By CEO National Master Evan Rabin
Compared to most chess masters, I have read a minute amount of chess books cover to cover, likely under five. I made master mostly because I played 950+ rated tournaments and went over all of my games with some help of my coaches.
With that said, there were certainly several books that helped me grow from beginner to master:
(Suggested Rating: Unrated-1200)
1) The Chess Tactics Workbook by Al Woolum
Chess teachers probably make more photo copies from this book more than any other. It has lots of great practice for beginners and some intermediate players, ranging from piece movement exercises to forced checkmate in three puzzles.
2) How to Beat Your Dad in Chess by Grandmaster Murray Chandler
My coach National Master James Lewis gifted me this book when I was 12-years-old and I now teach with it all the time. While the title is funny, it is actually good for children and adults. It demonstrates 50 key checkmating patterns, including the Anastasia’s Mate, Arabian Mate and the famous Greek Gift sacrifice.
Here is a fun fact about the Arabian Mate that I once learned from David Macenulty: The reason it is called “Arabian Mate” is that when chess was invented in Persia, there were only pieces that move exactly the same way that they move know- the rook and the knight.
3) Pandolfini’s Endgame Manuel by National Master Bruce Pandolfini
My podcast guest Bruce Pandolfini signed “future master” on my copy of the book when I was 8-years-old; his prediction came true! I learned lots of the basic checkmates and fundamental endgames through this book.
(Suggested Rating: 1200-1800)
1) Michael Adams: Development of a Master by Bill and Michael Adams
Former World Champion Bobby Fischer’s second Grandmaster Bill Lombardy once shared me some key advice: Go over full games!
My father Keith Rabin, President of KWR International, bought me this book in a used bookstore as a child but it wasn’t until years later that I read it. One late night at the Chess Forum, the late Bill Lombardy told me I was spending way too much time reviewing openings and endgames and that I should pick a top player and review all of his games and focus on transitions. I therefore picked up this book and started focusing on all of perennial British Champion Mickey Adam’s games and learned a lot of about openings, preparation of attacks, middlegame strategy and more.
2) Modern Chess Strategy by Ludek Pachman
Before my first lesson with Grandmaster Leonid Yudasin, he suggested I carry all of my chess books so he can make some reading recommendations. When I showed them all, he instantly suggested Modern Chess Strategy. This book has helped me evaluate positions and come up with the best middlegame plans based on positional factors. For instance, if your opponent is expanding in the center, you should get counter play in one of the wings.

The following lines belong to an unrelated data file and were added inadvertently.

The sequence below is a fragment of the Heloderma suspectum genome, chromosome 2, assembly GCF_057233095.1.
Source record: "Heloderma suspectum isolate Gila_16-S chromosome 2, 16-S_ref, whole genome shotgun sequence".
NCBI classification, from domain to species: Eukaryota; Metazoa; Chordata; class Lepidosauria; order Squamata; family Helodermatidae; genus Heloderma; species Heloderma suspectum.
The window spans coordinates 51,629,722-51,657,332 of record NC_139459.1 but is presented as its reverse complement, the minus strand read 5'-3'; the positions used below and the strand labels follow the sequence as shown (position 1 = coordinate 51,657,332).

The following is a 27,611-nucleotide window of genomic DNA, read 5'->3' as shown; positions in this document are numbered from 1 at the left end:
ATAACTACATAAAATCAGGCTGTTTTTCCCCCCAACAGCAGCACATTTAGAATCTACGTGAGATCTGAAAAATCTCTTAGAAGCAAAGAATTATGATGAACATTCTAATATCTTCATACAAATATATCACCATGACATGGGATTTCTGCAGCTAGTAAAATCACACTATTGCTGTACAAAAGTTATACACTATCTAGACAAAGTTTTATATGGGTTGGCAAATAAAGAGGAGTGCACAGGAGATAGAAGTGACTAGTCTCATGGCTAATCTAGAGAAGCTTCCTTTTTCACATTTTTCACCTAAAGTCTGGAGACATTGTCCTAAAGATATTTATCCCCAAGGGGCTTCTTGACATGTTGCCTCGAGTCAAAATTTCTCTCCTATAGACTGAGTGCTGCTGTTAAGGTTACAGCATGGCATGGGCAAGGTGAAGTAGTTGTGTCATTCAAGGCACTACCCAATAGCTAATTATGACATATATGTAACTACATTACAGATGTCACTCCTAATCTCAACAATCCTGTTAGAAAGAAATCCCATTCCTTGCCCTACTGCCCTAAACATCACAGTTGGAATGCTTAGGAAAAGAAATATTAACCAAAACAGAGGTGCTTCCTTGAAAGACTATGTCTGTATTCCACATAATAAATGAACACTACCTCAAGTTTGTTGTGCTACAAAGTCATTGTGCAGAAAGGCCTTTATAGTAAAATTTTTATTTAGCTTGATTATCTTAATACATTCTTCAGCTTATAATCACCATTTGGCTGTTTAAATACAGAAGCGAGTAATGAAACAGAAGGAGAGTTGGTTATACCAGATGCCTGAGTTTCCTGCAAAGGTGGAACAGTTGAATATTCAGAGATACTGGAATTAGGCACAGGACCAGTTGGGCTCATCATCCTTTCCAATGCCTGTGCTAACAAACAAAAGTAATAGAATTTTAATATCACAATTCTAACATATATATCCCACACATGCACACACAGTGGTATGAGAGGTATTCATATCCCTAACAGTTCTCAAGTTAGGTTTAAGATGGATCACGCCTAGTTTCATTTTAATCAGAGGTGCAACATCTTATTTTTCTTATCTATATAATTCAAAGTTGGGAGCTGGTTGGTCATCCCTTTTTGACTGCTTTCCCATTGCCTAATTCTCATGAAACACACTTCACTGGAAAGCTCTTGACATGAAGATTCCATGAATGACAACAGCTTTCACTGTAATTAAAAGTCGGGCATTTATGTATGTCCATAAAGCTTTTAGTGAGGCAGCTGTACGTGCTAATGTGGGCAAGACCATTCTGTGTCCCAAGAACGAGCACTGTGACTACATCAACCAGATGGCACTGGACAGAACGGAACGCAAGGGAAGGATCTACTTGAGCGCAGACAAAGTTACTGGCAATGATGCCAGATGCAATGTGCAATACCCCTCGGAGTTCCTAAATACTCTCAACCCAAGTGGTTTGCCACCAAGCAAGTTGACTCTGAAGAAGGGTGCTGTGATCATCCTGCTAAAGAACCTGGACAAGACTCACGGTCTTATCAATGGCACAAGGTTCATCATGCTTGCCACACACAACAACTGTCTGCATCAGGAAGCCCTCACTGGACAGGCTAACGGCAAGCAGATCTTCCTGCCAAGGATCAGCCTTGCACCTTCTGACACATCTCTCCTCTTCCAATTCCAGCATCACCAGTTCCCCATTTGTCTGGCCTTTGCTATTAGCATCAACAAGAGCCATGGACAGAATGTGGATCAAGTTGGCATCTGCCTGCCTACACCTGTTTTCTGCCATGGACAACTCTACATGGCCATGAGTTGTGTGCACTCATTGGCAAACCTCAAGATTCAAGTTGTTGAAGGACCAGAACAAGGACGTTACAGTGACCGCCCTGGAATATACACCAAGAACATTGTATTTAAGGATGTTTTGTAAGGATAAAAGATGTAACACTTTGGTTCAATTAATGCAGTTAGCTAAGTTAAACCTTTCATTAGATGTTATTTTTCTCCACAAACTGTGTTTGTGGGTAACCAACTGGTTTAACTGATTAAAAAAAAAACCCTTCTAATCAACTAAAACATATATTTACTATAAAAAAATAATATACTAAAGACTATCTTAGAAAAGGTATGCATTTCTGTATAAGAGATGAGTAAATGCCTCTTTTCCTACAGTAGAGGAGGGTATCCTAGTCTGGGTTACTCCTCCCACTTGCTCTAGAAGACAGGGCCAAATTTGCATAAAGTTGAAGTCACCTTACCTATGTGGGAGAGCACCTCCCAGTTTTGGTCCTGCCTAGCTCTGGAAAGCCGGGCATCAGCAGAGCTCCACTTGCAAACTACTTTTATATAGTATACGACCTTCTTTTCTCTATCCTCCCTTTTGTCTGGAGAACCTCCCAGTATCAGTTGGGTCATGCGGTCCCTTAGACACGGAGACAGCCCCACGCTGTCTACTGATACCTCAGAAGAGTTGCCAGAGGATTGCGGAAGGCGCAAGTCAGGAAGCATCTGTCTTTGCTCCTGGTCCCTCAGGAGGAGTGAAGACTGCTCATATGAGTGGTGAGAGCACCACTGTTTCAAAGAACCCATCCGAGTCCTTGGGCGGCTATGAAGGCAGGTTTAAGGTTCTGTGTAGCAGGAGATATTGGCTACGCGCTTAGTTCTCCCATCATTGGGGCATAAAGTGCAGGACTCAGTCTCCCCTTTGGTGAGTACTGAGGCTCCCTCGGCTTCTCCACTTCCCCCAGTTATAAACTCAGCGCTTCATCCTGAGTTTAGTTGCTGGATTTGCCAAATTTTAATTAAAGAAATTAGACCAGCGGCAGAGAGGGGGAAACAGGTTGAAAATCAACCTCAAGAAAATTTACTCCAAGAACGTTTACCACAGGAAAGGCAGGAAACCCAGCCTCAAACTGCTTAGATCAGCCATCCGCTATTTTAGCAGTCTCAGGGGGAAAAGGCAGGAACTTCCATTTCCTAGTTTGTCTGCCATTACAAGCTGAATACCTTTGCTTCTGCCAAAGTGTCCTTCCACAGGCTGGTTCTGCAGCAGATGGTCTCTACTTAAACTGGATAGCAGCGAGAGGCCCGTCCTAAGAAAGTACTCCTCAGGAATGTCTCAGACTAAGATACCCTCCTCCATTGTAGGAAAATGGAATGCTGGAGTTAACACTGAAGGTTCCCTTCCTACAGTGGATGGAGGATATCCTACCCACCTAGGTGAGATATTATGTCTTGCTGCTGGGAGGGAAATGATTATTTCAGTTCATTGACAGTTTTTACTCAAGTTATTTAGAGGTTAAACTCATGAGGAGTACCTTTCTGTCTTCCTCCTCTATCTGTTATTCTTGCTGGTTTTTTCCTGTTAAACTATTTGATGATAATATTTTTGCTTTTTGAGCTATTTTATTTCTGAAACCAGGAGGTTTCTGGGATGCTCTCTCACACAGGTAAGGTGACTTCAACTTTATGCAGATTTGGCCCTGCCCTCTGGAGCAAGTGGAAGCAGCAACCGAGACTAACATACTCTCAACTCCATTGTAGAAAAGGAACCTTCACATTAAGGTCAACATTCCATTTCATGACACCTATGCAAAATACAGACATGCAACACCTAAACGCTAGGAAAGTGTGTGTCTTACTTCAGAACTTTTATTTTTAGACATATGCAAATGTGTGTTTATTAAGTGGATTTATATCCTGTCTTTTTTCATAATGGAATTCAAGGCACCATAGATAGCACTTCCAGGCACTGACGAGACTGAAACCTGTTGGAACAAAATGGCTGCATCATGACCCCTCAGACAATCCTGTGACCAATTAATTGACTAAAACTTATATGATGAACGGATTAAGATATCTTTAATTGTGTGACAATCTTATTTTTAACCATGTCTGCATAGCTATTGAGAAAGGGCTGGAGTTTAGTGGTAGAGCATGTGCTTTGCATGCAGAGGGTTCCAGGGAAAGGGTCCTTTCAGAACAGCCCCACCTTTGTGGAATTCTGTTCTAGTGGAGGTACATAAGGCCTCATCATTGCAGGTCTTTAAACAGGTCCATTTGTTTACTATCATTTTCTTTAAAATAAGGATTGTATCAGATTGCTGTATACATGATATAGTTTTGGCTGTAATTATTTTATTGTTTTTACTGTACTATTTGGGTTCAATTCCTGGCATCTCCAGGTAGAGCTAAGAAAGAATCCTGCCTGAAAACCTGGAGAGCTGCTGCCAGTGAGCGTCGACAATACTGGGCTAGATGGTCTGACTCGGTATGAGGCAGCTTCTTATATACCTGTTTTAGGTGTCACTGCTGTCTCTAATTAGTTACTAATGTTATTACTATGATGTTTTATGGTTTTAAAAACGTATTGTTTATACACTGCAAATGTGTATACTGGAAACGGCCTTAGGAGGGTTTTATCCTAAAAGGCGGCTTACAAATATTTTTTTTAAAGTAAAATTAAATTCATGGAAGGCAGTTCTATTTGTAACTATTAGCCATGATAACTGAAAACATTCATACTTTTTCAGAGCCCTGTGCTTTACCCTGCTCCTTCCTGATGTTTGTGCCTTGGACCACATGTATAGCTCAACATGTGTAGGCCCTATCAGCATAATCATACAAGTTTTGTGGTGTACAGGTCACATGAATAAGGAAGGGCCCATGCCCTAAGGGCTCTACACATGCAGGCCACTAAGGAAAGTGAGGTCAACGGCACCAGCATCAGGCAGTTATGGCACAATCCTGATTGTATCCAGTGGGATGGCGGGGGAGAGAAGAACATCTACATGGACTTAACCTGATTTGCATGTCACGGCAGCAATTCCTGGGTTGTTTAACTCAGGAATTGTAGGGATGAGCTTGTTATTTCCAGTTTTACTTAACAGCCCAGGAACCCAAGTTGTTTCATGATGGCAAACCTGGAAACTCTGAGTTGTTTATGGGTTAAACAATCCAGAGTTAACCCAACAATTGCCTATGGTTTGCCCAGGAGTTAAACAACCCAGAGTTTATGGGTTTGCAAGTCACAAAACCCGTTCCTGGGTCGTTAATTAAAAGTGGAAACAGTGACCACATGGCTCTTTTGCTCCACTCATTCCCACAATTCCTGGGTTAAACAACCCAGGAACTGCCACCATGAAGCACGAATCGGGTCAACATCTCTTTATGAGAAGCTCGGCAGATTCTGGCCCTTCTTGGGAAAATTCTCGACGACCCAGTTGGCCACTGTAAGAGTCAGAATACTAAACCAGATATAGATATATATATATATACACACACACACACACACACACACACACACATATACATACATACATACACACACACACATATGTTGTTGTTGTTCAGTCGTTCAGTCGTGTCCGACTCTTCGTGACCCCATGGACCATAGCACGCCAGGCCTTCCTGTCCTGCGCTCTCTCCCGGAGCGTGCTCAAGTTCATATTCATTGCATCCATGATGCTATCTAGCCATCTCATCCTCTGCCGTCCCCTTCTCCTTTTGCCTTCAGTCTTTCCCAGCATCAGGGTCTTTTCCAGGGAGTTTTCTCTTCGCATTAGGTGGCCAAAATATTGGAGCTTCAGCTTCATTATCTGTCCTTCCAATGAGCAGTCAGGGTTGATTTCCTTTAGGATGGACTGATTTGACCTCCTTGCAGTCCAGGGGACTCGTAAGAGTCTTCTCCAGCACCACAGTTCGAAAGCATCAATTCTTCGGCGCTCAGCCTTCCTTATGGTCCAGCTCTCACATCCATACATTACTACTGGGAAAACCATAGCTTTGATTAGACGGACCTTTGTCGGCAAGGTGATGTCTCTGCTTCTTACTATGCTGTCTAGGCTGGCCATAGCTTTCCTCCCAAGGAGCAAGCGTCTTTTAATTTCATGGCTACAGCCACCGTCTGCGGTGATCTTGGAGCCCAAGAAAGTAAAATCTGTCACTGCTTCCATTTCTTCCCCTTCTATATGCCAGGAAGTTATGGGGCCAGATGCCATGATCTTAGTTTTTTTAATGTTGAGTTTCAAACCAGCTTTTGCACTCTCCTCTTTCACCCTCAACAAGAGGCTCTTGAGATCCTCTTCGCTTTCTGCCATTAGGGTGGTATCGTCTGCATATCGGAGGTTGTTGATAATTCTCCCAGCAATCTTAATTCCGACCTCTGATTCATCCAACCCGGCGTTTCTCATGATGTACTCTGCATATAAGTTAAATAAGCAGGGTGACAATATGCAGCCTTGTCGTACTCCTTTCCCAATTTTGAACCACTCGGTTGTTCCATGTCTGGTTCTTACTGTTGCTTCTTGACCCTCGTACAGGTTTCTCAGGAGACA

3) Winning Endgame Strategy by Grandmaster Alexander Beliavsky
This book was another recommendation of Yudasin and taught me most of the fundamental endgame knowledge I know.
(Suggested Rating: 1800+)
1) Counterattack! by Grandmaster Zenon Franco
I have been using this book a lot with many of our intermediate and advanced students in recent years. It gives a lot of ideas about attacking, psychology, defense and more. One main point of the book that I learned was how one should always spend time searching for additional candidate moves that may not appear so obvious.
(Suggested Rating: 1200+)
Students rated under 1200 should have a few basic moves as white with either 1.e4 or 2.d4 and black against both moves but should not do any serious openings study. Students above 1200 should still primarily focus on middlegame themes and endgames but should have a basic repertoire.
One should focus on opening books that have full games, rather than variations, to abide by the teachings of Bill Lombardy.
These are two of the opening books that helped me the most:
1) Beating the Sicillian 3 by John Nunn and Joe Gallagher
While this book is a little old and does not have the latest and greatest theory of the Open Sicilian, it is a good overview of all the lines and shows lots of instructive games, including a few from the authors themselves.
2) Attacking with 1. e4 by Grandmaster John Emms
Bobby Fischer once said “1.e4 is best by test.” While that may be true, I’ve been an 1.e4 player pretty consistently my whole chess career. I have dabbled with 1.d4, the English and 1.Nc3 over the years but 1.e4 has always been my main opening move. While a 160-page book certainly cannot fit in all lines against 1.e4, this book provides a nice survey. I enjoy its lines against the Pirc, Modern, Scandinavian, Alekhine and unorthodox defenses in particular. I do not agree with the suggestions of the Closed Sicilian, Bishop’s Opening and the Kings Indian Attack against the French. This book also does not show complete games; however, you can take the games quoted and search for them on Chessgames.com or Chessbase Online.
For d4 players, I would suggest Grandmaster Boris Avrukh‘s 1.d4 series:
There are many black opening books that helped me; too many to name. If you would like a suggestion regarding a particular black opening, check out the great supply at our close partner Chess4Less. What chess books have helped you to improve the most?
3 thoughts on “11 Books for Chess Improvement”
Good selection. Sage advice.
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Thank you for this list of books to read and and improve my game of chess.